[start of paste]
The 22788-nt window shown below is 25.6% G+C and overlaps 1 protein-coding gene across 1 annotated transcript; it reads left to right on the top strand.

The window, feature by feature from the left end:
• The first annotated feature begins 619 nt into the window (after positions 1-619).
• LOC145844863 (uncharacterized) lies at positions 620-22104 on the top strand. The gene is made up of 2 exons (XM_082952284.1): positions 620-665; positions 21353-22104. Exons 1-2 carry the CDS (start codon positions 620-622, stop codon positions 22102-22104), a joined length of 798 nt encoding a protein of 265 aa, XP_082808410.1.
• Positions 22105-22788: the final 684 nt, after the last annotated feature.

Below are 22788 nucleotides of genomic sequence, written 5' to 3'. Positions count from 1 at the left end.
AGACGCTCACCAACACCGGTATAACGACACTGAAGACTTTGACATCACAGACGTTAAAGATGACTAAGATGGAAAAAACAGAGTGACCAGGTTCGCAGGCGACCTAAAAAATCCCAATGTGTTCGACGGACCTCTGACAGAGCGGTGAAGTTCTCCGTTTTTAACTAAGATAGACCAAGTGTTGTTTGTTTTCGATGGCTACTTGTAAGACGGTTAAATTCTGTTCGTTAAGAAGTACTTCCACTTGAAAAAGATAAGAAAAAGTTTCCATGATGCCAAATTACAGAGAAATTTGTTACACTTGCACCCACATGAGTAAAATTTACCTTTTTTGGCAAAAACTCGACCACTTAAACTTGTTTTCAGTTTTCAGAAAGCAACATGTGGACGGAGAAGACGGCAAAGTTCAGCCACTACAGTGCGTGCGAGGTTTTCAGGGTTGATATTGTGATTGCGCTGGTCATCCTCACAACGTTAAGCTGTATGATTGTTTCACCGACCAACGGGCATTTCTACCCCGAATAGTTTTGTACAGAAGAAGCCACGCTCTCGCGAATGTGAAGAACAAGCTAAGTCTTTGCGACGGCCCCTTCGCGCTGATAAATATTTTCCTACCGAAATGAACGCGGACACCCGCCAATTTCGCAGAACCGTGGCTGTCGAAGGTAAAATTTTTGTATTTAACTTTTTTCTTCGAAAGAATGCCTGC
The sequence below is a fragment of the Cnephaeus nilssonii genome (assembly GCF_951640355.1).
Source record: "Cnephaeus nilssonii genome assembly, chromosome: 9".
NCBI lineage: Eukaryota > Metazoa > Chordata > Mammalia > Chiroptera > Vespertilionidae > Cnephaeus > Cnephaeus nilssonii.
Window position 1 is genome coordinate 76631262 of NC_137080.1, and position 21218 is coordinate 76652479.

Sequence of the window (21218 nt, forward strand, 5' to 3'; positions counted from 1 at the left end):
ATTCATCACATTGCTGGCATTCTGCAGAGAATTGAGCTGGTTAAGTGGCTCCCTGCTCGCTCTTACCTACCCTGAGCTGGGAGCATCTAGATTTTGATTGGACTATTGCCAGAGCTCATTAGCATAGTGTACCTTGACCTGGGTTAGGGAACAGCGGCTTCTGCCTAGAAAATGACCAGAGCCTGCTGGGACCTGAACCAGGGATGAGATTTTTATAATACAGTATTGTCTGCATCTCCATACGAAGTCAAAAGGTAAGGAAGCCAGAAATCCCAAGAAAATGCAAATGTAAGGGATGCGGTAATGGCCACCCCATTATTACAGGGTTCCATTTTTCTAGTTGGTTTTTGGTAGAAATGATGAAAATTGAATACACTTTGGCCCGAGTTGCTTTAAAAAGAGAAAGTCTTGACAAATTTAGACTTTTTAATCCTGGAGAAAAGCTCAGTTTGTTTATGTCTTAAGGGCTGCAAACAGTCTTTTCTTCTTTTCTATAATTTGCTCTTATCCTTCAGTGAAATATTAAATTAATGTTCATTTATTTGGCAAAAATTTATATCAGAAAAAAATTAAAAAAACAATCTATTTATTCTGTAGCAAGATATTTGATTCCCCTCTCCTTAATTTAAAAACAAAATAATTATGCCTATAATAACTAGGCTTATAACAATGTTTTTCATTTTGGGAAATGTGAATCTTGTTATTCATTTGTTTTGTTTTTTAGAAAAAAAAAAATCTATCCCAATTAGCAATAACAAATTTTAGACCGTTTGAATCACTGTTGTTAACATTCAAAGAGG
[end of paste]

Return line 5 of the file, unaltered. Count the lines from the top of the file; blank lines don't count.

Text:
• Positions 22105-22788: the final 684 nt, after the last annotated feature.